From here, the trail started climbing in earnest and the steep canyon walls narrowed toward us. When the trail crossed the creek once more, I had to stop. Chivalrous, as always, Randy obliged. The only sound from our perch on an outcrop was the rushing of water over rocks.

Rested, we forged on. Randy pointed out a small trickle of water on the rock face to our right and said (only half-kiddingly because we'd been climbing so long), "there it is."

We chuckled and kept going, not to be daunted.

A few feet further, and there, on the skyline, it was. A rushing torrent of water cascading down, large enough that we knew we'd stuck gold. We hurried now, eager to reach our waterfall.

The way had narrowed, almost impossibly, and there was no longer a trail of any sort. We grabbed pencil-thick rhododendrons to pull ourselves up, slapped back brambles, scrambled over fallen trees and pushed off rocks to gain purchase on the steep hillside, always with the mighty falls before us. The closer we climbed, the harder it was to see them. Nearing the top, Randy signaled me to wait while he picked his way down to the creek and through the brush to scope out an approach.

I waited. Finally, he signaled 'up'. I paused for him to reach me and resume the lead. Reaching a fallen hemlock that was sturdy and strong, he walked out on it, with me close behind. There, in front of us, the brush and trees opened to the sight of forceful Bearden Falls.

Ahhh. We rested on the log, suspended over the water, as the pounding of our hearts subsided. We took pictures. Basked in the warmth of the sun and the sound of the leaping, rushing, crashing water. After a while, we shimmied down to the rocks and I sat in a bed of damp moss. Randy ventured farther out on the rock, leaning out and straddling to take more pictures. I lay back and closed my eyes, content, no more words or thoughts rumbling around in my mind. Only peace and the massive sound of the falls.

We stayed like that for close to an hour. Then, reluctantly, we picked our way back down. My new hiking shoes were filthy, as was the seat of my jeans. My left arm was scratched from the sawbriars, my right eyeball scratched from a limb-slap early on. I was exhausted. And jubilant. And happy as a lark.

The trip down was faster.

We found the trail and saw the tracks of a dirt bike that had come up, no doubt, while we'd been languishing under the roaring falls. We tracked it back, following the trail we hadn't known existed, crossing the river where he had crossed.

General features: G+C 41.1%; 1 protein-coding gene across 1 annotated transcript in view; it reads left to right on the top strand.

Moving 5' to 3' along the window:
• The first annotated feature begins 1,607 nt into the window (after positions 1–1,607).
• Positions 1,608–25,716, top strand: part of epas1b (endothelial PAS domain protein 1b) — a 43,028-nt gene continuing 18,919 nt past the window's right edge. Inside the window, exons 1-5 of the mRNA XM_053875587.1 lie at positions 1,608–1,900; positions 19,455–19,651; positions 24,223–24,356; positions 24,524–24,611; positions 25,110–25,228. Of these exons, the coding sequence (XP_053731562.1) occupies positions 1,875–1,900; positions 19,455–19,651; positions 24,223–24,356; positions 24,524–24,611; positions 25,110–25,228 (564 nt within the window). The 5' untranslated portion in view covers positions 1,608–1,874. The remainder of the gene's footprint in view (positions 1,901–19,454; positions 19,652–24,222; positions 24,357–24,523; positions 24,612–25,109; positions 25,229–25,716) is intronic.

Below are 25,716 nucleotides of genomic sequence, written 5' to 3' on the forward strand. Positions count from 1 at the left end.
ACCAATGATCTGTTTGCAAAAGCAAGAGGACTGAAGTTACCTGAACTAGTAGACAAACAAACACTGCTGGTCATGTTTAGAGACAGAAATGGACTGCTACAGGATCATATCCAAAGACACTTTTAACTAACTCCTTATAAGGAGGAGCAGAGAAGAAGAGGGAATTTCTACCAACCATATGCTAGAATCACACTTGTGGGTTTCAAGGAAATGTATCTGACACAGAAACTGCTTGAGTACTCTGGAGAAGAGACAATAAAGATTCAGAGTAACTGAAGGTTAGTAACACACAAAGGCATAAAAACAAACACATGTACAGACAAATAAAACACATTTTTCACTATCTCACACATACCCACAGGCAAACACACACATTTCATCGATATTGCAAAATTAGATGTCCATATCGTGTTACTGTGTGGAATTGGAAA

It no longer mattered if we got wet, so when the rocks weren't handy, we slushed through the water. Soon we were back to the truck, wet, dirty, and still full of the experience of Bearden Falls.

We'll be venturing out again, in the very near future, down FS-1 in search of another waterfall...of this, I am sure.

Saturday, February 20, 2010

My New Office aka The Building that Picked Me

I got up early this morning to hush the cat's meow. It's Saturday and a sleep-in day for Randy, who's usually out the door by now. Bugsy's our Bugazoid alarm clock, only he doesn't know the difference between Saturday and Tuesday.

I make my tea and slide the armchair over a bit to get a better view of the sunrise. Now that Bugsy is happy, after chasing the string and eating a bite, he's settled quietly on the ottoman in Buddha-style.

It was another night of restless dream-sleep. This time two friends from high school kept appearing, Carmen and Linda. We were classmates again, only now in college, and I don't remember much else. Except that it was about saying goodbyes. And leavings. Once, I woke up to a cold house and, wrapping the blanket around me, padded down the hall to check the thermostat to find it had reset itself to a chilly 62. I adjusted it and climbed back in bed to snuggle.

It's Saturday and today my chiropractic table gets sprung from storage and moved in to the new office.

Did I tell you about the office? It's right smack-dab in the middle of downtown Dawsonville, on the square across from the County Courthouse. I first spotted it the day I drove out to Bailey Waters to see the trailer. On the way back, I had to circle through the dreaded roundabout, like every car must. Shooting out the other side (after missing a yield sign and getting honked at), I saw, looming before me, this white building on the corner with a For Rent sign.

"For rent!" my heart leapt.

"Nahhh. Too big, too expensive," my brain replied. "But perfect location. We'll file it for future reference."

Long story short, that building, born in 1884, will be my new office. It is much too big and an awful layout for a chiropractic office. Plus, it needs lots of work. I'd given up on it. Let it go. And was moving to find room at a local spa when the owner contacted me. Seems another chiropractor was interested in possibly sharing it.